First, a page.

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Rheumatoid arthritis (RA) interstitial lung disease

Last reviewed dd mmm yyyy. Last edited dd mmm yyyy

Authoring team

  • rheumatoid arthritis interstitial lung disease (RA-ILD) is increasingly recognised and is clinically significant in up to 5% of patients with RA (1)

  • RA-ILD is strongly associated with male gender, a history of smoking and seropositivity. Although considered a complication of RA, lung disease may predate or develop at the same time as synovitis

  • usual interstitial pneumonia and non-specific interstitial pneumonia are the two most common patterns (2)

  • full assessment of RA-ILD requires clinical awareness, chest examination, pulmonary function testing and high resolution computed tomography (HRCT) of the thorax, which will confirm the diagnosis and allow assessment of subtype and disease extent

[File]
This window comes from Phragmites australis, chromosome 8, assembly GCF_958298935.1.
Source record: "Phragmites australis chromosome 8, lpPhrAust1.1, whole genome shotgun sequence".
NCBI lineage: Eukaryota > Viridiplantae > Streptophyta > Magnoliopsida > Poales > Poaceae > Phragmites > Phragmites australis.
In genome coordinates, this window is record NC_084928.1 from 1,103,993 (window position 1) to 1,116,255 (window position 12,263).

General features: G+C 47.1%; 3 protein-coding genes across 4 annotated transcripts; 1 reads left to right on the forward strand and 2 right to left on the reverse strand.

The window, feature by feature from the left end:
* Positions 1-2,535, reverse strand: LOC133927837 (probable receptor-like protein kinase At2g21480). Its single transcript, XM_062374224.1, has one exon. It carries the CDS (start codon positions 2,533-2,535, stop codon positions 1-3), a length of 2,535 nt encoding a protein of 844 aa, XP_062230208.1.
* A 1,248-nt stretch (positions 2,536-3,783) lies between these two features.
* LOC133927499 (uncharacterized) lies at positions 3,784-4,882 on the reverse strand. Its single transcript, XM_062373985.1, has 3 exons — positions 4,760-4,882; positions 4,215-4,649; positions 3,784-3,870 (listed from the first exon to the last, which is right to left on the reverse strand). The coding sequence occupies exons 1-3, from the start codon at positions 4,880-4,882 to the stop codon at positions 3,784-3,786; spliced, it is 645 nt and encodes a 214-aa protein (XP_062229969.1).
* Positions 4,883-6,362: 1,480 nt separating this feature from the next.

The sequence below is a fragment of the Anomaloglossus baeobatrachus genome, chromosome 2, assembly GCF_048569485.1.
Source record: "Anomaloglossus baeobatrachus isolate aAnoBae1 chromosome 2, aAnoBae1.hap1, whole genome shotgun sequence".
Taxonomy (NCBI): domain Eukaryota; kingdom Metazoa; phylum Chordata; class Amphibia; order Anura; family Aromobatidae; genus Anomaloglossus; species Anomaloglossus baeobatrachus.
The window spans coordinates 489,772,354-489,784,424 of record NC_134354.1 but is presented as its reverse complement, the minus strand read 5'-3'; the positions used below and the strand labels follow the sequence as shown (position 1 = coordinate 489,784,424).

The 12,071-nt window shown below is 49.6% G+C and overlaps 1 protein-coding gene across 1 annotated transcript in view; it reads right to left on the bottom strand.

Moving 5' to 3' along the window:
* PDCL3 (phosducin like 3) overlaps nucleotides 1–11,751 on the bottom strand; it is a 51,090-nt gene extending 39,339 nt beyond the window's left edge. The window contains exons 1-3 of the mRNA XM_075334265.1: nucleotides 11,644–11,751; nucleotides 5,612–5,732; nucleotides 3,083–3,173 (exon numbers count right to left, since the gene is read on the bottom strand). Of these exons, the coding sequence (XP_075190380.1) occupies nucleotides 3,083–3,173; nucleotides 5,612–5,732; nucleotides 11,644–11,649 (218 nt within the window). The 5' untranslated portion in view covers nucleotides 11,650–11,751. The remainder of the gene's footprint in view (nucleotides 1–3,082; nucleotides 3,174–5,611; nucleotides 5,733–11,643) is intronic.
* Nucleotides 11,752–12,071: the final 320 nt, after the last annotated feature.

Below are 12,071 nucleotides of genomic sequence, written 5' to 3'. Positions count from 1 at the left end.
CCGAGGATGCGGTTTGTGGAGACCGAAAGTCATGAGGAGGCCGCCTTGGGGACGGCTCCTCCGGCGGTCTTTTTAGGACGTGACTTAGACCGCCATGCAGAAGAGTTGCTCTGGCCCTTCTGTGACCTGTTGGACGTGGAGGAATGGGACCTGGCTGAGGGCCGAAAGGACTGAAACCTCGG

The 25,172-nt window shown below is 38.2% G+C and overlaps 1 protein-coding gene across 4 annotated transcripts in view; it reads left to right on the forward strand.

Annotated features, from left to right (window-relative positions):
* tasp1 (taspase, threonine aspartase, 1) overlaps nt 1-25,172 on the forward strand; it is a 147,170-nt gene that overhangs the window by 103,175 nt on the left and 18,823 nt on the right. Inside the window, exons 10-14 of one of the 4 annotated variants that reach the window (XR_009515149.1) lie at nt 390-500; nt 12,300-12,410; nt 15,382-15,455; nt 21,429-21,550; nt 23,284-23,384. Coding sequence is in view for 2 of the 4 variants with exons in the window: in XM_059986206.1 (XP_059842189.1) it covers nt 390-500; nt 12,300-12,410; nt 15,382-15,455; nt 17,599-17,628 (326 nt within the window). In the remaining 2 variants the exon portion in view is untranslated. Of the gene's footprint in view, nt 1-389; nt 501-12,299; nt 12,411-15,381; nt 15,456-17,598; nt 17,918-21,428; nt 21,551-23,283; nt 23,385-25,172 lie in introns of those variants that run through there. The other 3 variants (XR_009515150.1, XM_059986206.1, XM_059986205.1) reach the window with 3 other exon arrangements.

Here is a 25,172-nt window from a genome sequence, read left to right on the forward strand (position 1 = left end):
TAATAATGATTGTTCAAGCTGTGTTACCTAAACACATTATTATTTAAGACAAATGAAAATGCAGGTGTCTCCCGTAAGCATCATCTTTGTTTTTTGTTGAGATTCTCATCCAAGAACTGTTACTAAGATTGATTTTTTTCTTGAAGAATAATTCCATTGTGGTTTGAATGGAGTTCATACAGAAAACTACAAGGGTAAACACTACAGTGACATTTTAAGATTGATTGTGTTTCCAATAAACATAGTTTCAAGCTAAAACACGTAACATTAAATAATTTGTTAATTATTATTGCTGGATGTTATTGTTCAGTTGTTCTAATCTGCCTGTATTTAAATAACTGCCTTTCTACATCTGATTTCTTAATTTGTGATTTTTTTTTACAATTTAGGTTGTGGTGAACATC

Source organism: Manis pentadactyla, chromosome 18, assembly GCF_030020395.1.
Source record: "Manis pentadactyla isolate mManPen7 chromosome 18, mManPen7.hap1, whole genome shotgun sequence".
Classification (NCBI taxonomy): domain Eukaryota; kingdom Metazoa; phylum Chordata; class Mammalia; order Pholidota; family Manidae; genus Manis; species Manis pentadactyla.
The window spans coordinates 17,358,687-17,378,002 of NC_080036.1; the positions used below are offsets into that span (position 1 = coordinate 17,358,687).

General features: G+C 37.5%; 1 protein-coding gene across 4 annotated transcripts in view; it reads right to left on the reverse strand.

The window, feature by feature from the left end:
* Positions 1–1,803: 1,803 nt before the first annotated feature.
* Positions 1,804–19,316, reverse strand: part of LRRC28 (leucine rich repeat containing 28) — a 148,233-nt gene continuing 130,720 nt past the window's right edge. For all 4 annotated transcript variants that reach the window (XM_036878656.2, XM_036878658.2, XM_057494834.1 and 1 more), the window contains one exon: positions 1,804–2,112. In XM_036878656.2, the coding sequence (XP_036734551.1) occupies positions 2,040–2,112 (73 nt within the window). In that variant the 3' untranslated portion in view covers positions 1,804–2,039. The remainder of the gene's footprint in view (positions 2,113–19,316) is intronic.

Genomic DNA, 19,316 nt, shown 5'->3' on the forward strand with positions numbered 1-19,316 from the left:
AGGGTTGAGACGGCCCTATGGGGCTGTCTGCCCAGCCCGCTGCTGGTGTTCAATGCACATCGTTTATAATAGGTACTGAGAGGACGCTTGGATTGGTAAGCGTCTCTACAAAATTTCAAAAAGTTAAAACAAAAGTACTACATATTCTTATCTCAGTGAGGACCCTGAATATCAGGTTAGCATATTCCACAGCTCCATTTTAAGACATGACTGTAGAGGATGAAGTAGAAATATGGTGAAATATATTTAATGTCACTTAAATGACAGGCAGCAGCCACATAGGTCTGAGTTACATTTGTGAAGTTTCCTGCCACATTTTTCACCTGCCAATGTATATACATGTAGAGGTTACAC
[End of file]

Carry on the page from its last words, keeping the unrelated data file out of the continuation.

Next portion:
• treatment for RA-ILD typically involves the use of high-dose corticosteroids, often in conjunction with alternative immunosuppressant agents such as azathioprine or mycophenolate mofetil, and outcomes vary widely depending on the initial pattern of lung disease (2)
    • other agents such as cyclophosphamide and rituximab also offer promise in the treatment of RA-ILD (1)

  • prognosis (1)
    • prognosis of patients with RA-ILD has been the subject of several studies in the last 20 years with most papers concluding that the mean survival from diagnosis is about 3 years
      • however, unpublished data suggest survival may have improved over the last 10 years to around 4 years
      • pattern of ILD can be determined by HRCT, and appears to be one major determinant of prognosis
        • with usual interstitial pneumonia (UIP) carrying the worst outlook and those with non-specific interstitial pneumonia (NSIP), cryptogenic organising pneumonia (COP) and overlap syndromes (OS) faring rather better
        • data suggest HRCT assessment of disease extent also predicts survival with extensive disease defined as >20% of lung affected on HRCT


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